Marjorie loves version control because Marge is the master of the merge. She also has very high emotional intelligence (EQ), a superpower that enables her to recognise emotions in herself and others so that she can quickly resolve people’s inevitable differences, see figure 9.4.
Resolving people’s differences is an important skill, not just for
git merge shown in figure 9.5, but any kind of team collaboration where some kind of conflict is inevitable.
Mike lives in Los Angeles and loves operating systems, but not if they get too bloated, see figure 9.6.
Peter Byte and his twin sister Peta Byte, both love big data, machine learning, statistics, data science and Artificial Intelligence (AI). They come from a big family with eleven other siblings including Deca, Hector, Kilo, Megan, Giga, Terry, Exa, Zita, Yotta, Rona and Quetta. The Bytes are highly trained23 and wildly ambitious. (Benaich et al. 2023) Critics say the Byte family have been terribly over-hyped and don’t explain themselves properly, but you can judge for yourself in figure 9.8.
Polly loves object-oriented programming. She has lots of siblings, and a cousin called Isa. Instead of a CV or résumé, Polly has put some basic details on her LinkedIn profile which she primarily uses for professional social networking, see figure 9.9.
Neil is a mature student who loves the C programming language, see figure 9.10. The Pointer family are sometimes misunderstood, but Neil compensates for this with his excellent memory management skills and efficiency. As well as twin sister Noelle, he also has three famous sisters, (Pointer, Pointer, and Pointer 1984) and a younger half-brother, Neil Pointer-Exception (who prefers
Java), from his fathers second marriage. Noelle and Neil Pointer have seen many programming languages come and go, but their favourite will always be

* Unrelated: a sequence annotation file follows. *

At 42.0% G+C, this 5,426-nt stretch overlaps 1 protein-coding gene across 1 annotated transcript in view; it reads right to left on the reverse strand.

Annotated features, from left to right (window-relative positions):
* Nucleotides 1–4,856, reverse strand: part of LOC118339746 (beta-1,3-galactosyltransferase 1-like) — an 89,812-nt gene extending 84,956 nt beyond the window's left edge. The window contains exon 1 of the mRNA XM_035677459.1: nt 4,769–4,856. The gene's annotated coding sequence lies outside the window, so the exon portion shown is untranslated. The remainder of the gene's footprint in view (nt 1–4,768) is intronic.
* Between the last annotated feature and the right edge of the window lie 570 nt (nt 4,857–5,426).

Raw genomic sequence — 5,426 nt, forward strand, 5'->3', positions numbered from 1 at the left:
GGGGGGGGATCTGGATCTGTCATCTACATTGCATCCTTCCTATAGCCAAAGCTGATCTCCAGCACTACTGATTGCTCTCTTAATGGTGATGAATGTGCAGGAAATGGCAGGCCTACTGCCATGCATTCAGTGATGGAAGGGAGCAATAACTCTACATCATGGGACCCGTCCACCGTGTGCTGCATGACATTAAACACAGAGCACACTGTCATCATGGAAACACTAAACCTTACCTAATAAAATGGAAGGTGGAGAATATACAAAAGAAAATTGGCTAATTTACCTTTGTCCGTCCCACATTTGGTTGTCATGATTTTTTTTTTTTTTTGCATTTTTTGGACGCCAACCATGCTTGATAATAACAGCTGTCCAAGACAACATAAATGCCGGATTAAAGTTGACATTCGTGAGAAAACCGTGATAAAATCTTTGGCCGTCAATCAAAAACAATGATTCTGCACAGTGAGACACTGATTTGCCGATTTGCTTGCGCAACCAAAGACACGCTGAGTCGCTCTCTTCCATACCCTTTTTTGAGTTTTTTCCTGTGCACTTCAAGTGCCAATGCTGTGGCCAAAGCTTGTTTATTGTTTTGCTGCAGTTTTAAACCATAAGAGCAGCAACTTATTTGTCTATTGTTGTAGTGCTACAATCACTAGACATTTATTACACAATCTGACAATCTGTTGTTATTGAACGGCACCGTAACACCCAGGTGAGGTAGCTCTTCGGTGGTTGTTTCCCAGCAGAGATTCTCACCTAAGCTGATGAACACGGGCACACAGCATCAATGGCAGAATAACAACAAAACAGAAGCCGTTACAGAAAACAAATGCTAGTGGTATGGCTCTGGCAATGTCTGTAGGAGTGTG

C, Neil and Noelle are children of the 1970s, easily “old enough to be your father” or (in Noelle’s case) your mother. Respect your elders! (Ritchie 1993)
The last CV is a real one. Bryn kindly gave his permission to share it with you, see figure 9.11. Bryn graduated in 2016, his CV is longer as he has five years of experience under his belt but it provides a useful counterpoint to the examples above. Thanks Bryn. 🙏
We’re looking for bright and geeky graduates to join our software engineering team. No experience is required, and many of our successful applicants have never programmed before. If you think logically and enjoy problem solving, then you have the potential to become a great developer.
A career at CoolTech will challenge you every day. In your first few weeks you will be solving real-world problems as you help to develop software used by professionals across the world.
You’ll be part of an agile development team, working on one of the largest real-time databases in the world. You’ll work on a wide variety of projects, ranging from Artificial Intelligence assisting clinicians with early diagnosis of cancer to an iOS app helping patients manage their diabetes.
Developers at CoolTech are involved in the full software cycle, and work closely with all teams across the company to scope out new projects as they design, develop and deploy our products.
Too long, didn’t read (TL;DR)? Here’s a summary:
Your future is bright, your future needs hacking. Hacking your future will help you to test your future by debugging your own CV. Testing your future will help you to start coding your future.
Reading other people’s code will help you write better code yourself. Reading other people’s CVs helps you write a better CV yourself. The more you read, the better you get. So, find a critical friend and do a CV swap: you’ll both benefit by putting yourself in the shoes of a recruiter.
In the next part, chapter 10: Actioning your Future we’ll look one more debugging technique, paying attention to the verbs on your CV and what they say about you.